It all started with my own desire for a calendar that loves the year. He understands that time is a valuable commodity. That a day, a week, a month is not just a stubborn, unimaginative sequence of processes and appointments. That's why in my idea it had to be big, extremely eye-catching and colorful (just like life itself) and make room, not just for any appointment, but for inspiration, visions, thoughts. For me, aesthetics was never just a beautiful surface, but rather a door through which I immerse myself in what I do and how I do it, whether I like it or not at all. So the aesthetics of my organizational tool were allowed to be central alongside the practical aspect. My idea was to give the calendar two functions: close to the calendar, and as the distance increases it becomes just a colorful, tapestry-style piece of jewelry.

When I had the first drafts printed on simple poster paper, I was downright shocked by the result: the colors were dull, the calendar above was dominant. The pattern and the calendar interfered with each other because they hardly stood out from each other due to the lack of depth. The paper didn't feel good, the pen smudged (on glossy paper) and was too strong on matte paper. After a veritable odyssey, I finally printed on fine art paper. And what can I say: There it was: calendar and art print in one, which makes every day an experience with its bright colors and gives you a new perspective. The pattern and calendar stood out from each other with its razor-sharp depth and mastered both functions equally. But at what price?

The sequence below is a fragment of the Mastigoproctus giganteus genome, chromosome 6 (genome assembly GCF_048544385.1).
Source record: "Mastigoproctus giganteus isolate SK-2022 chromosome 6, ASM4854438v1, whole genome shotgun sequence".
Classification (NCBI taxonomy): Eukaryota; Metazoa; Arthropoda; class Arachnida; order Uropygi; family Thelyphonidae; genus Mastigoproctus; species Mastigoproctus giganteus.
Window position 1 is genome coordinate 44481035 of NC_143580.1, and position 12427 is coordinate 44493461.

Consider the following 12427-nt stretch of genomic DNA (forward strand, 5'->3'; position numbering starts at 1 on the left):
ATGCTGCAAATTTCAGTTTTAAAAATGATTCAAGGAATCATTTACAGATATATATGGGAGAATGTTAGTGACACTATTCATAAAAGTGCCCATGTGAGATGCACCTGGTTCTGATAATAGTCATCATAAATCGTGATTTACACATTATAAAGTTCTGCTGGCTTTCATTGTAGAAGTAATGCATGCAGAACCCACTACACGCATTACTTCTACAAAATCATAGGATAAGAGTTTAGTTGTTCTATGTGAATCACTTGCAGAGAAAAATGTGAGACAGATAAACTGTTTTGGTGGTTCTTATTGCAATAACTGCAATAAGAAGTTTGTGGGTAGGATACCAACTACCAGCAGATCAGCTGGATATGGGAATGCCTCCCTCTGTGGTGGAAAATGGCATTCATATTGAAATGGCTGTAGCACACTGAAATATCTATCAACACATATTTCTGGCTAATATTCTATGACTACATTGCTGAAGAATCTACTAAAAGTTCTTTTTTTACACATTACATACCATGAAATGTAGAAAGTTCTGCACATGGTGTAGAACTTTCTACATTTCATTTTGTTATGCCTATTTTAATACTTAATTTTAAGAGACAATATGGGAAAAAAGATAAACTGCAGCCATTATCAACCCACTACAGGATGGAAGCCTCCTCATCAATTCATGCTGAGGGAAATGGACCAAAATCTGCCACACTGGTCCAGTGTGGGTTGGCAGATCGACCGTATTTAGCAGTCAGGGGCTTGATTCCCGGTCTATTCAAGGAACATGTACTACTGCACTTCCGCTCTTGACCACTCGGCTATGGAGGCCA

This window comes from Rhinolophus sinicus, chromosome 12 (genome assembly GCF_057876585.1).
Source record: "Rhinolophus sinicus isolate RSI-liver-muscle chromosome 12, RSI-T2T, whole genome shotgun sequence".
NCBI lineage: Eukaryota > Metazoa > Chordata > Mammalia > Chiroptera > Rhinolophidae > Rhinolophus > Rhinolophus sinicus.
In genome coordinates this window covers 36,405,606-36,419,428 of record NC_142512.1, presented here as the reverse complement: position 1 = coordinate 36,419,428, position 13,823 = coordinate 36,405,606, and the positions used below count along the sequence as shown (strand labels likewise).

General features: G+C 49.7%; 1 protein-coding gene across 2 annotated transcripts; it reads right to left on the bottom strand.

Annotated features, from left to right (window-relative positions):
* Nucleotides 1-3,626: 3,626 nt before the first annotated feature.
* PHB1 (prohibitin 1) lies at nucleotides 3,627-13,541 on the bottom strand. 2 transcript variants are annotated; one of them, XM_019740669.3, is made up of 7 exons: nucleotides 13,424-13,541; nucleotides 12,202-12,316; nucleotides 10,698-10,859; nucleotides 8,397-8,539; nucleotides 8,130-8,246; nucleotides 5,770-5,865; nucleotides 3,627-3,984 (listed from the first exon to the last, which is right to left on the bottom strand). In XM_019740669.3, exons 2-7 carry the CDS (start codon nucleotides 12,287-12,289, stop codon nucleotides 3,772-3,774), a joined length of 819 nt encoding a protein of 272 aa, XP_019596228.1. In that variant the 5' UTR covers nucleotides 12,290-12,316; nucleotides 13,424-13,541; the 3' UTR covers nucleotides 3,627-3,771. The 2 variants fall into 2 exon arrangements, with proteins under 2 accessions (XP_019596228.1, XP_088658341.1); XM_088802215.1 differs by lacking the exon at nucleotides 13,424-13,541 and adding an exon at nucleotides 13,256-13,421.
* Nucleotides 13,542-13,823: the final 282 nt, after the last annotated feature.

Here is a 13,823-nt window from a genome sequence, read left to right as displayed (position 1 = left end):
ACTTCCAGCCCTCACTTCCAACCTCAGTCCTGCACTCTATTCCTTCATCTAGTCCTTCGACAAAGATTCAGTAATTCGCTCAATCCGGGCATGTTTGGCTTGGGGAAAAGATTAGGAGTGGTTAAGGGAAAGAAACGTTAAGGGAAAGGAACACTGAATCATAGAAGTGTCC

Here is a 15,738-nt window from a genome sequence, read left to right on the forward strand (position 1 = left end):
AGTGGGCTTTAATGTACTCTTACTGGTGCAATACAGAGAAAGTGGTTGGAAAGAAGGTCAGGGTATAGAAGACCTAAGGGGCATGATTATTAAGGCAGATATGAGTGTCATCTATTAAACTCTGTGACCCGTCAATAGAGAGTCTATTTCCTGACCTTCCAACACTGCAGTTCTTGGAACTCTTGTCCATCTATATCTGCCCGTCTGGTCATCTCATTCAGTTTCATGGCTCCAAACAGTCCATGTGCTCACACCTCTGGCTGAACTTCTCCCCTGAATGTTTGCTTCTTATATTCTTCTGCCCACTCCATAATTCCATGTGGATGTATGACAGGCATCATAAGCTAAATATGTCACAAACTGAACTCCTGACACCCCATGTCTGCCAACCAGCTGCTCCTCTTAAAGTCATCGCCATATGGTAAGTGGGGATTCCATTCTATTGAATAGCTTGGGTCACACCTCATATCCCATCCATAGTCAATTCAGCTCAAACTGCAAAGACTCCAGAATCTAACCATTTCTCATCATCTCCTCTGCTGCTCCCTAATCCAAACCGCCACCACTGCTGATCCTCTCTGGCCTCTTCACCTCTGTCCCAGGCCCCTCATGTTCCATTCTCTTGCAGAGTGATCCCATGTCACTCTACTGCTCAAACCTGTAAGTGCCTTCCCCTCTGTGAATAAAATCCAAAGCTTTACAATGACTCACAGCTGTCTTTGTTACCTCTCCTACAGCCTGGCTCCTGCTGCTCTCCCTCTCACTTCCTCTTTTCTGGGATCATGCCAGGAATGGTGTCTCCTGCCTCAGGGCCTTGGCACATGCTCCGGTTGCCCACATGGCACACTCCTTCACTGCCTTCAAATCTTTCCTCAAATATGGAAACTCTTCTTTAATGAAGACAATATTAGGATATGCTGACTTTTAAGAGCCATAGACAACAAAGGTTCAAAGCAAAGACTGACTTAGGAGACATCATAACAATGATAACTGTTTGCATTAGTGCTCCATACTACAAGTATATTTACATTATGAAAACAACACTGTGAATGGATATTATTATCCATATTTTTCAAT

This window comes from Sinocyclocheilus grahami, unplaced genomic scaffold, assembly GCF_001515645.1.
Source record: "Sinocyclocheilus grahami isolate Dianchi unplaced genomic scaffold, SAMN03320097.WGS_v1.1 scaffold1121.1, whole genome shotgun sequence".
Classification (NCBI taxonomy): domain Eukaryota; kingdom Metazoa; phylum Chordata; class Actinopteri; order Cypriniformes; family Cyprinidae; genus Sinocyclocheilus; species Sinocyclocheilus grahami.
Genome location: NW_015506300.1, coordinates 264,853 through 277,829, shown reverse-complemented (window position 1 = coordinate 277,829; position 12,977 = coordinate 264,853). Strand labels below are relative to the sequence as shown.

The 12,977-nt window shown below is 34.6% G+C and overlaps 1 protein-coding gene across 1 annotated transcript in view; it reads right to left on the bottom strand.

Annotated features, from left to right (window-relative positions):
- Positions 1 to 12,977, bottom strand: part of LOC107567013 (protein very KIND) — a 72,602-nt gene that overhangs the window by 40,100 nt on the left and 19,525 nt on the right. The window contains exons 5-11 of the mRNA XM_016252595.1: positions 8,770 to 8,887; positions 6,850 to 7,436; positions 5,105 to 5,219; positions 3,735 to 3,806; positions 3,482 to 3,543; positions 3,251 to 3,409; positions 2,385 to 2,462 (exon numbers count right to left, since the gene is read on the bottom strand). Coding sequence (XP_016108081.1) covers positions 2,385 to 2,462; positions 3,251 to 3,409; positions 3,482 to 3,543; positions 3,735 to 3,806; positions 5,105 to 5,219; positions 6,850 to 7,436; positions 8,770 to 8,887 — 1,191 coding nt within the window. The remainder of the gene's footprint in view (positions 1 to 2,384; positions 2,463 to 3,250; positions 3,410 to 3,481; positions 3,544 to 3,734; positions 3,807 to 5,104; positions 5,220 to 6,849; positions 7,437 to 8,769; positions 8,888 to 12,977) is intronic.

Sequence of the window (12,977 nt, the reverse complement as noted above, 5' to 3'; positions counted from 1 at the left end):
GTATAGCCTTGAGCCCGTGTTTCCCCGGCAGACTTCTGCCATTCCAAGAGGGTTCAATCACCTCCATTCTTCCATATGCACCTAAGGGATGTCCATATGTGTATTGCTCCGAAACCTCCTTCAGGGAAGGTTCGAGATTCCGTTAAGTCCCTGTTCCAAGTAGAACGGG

When pricing the Kilim calendar, I faced a challenge: to fully realize the quality and vision I had for this product without compromising on the materials and manufacturing. If I were to allocate the actual costs for the high-quality materials (purchasing a fine art print starts at 50 euros per square meter), the specialized printing process, the design, packaging and shipping to the price, the final price would be far higher than my price decision. So I was faced with the question: who am I making these calendars for? Why do I do this? Is it worth it? Worth continuing on this journey and putting art and inspiration above profit? It should enrich and inspire every day life and decorate many living rooms and offices. So what was my mission now? Producing large runs to reduce costs, reducing quality or reducing costs as much as possible without compromising on quality at the risk that no one would buy a calendar starting at 89.00 euros. I decided to take the risk and with it: to let you feel the value of this product designed with quality and dedication, a small approximation of the immeasurable value of time or a day or a whole year. 

A few months later my carpet (calendar) was already flying across the Atlantic. I got photos from Paris, Sidney, Portugal. Photos from living rooms, hallways, offices. Children's rooms and even a bathroom. I can't express how much this fills me and makes me believe that love and devotion to a person, a cause and also a product always wins.

There is good news for everyone who wants to spend more time with their Kilim calendar: the Evergreen edition will be available in May. So you can hang it up for years, as a perpetual calendar, birthday and tradition calendar, or at some point you can decide on a year in which you would like to take it away, give it as a gift or describe it.

Left: calendar on poster paper, right: fine art print